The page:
But that is only half the story. At the same time, evidence from the peace operations in Namibia, El Salvador, Cambodia, Mozambique, Eastern Slavonia (Croatia), and East Timor suggests a seemingly contradictory (but actually complementary) conclusion. Here the UN succeeded in fostering peace through consent, building on an enhancement of Chapter VI-based peace-making negotiations and a creative, multidimensional implementation of the transitional authority that the peace agreements provided.
Clearly, consent does not guarantee success. The wars in Angola refuted each of the many agreements that supposedly settled them, and the Rwanda genocide belied the peace agreement signed at Arusha. Weak implementation undermines even the best of agreements. None, moreover, of the successfully implemented operations lacked challenges. In Cambodia the United Nations undertook a multidimensional peace operation-the United Nations Transitional Authority in Cambodia- but the peace it left behind in 1993 was partial as the Khmer Rouge resumed sporadic armed resistance. Cambodia also suffered a coup in 1997 and then struggled ahead with an elected government that has been accused of numerous election irregularities. In El Salvador, Guatemala, Namibia, Eastern Slavonia (Croatia), and Mozambique peace is firmer. But even there the long run prospects of social integration remain problematic. In Bosnia, the international community struggles to unite what emerged from the Dayton Peace process as a de facto partition. Current stability is a direct function of the coercive glue of NATO (Stabilization Force) peacekeeping. The international community intervened and assumed temporary sovereignty in Kosovo and East Timor. East Timor is now an independent state; the task of assisting the development of a viable polity in Kosovo has barely begun.
Despite overcoming many challenges and achieving many successes, the UN's future as peace-maker has been under challenge in the U.S. Congress and elsewhere from those who fail to understand how successful the UN has been and can continue to be in a "peacebuilding" role. Obviously, multilateral peacebuilding cannot replace national foreign policy, even in policies directed toward states in crisis. Not only does multilateral peace enforcement regularly fail, but multilateral peace-building, because of its impartial character, will not be the choice that states that seek unilateral advantages will choose. It is not the favored means to impose neo-imperial clients, acquire military bases, or garner economic concessions. Successful multilateral peacebuilding builds functioning states that can defend their own interests. But where states seek a sustainable peace to end a festering civil war, multilateral peacebuilding, when well designed and well managed, can produce that peace from which neighbors and the wider international community will benefit, and do so while sharing costs on a fair basis. Clearly, we should avoid "throwing the baby out with the bathwater."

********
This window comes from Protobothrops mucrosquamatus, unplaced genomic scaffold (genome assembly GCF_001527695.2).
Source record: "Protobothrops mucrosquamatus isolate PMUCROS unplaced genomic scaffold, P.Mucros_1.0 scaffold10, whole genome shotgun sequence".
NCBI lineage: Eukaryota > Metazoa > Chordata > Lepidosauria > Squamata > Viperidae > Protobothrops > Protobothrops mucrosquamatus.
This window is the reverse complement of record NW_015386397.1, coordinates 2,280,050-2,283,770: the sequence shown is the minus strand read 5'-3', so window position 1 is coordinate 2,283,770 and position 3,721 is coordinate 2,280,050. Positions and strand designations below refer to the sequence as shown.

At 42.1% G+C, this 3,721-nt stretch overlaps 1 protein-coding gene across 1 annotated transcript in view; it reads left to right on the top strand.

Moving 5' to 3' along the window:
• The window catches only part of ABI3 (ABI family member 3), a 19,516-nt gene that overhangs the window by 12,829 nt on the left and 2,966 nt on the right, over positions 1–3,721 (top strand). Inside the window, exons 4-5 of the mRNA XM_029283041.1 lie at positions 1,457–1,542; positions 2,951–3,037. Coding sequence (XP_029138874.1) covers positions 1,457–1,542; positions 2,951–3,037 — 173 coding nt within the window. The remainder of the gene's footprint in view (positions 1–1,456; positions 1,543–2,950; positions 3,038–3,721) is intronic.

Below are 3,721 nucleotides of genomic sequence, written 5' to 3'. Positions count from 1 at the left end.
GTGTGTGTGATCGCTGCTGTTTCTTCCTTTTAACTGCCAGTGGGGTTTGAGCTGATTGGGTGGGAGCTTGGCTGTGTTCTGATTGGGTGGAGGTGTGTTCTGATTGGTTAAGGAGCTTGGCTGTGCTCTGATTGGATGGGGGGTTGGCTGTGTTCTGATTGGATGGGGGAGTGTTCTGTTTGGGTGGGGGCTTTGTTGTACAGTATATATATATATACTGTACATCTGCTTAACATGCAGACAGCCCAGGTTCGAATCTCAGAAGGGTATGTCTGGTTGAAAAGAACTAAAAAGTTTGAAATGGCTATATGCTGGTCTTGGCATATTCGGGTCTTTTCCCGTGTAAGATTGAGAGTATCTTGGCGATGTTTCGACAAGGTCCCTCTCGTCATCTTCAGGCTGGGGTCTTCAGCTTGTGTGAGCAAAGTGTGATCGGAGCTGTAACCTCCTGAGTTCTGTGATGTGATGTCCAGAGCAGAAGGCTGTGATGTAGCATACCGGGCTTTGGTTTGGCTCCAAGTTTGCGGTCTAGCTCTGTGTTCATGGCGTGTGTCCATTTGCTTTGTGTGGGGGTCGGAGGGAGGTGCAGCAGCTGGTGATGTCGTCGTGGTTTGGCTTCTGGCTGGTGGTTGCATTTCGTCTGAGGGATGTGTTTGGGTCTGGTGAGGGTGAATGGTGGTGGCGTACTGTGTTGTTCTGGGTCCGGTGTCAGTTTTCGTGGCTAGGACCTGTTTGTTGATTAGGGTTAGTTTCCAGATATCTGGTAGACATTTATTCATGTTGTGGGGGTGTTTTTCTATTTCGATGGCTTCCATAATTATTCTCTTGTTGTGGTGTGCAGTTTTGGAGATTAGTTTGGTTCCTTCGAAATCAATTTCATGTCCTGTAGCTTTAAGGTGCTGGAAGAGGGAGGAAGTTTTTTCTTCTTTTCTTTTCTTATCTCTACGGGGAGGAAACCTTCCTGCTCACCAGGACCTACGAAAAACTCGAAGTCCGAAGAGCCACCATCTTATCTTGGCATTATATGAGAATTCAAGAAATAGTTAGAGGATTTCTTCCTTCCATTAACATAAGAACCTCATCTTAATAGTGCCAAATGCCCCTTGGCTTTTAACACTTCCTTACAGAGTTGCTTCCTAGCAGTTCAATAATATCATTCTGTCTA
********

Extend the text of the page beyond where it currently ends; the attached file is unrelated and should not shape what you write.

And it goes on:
Stopping civil wars has never been more important. Since the end of the Cold War period, almost all new armed conflicts have occurred within the territories of sovereign states. Repeat civil wars in Rwanda and Angola, products of failed peace agreements, alone resulted in several million casualties in the 1990s. Internal (civil or intrastate) war has replaced interstate war as the paramount concern of organizations charged with maintaining international peace and security. Civil wars have negative security and economic externalities and can destabilize entire regions. Beyond the deaths and displacements that are caused directly by the war, civil wars also cause a deterioration of health levels for the entire region long after the fighting ends. Civil wars have regional contagion or diffusion effects, and they reduce rates of economic growth in both the directly affected countries and their neighbors. Civil wars typically do not occur between standing armies, but rather between a government army, or militia, and one or more rebel organizations. Violence is usually targeted at civilians, and the objectives of civil wars range from secession to control of the state or resource predation. Civilian deaths as a percentage of all war-related deaths increased to 90 percent in 1990 from approximately 50 percent in the eighteenth century. Internal wars have created approximately 13 million refugees and 38 million internally displaced persons.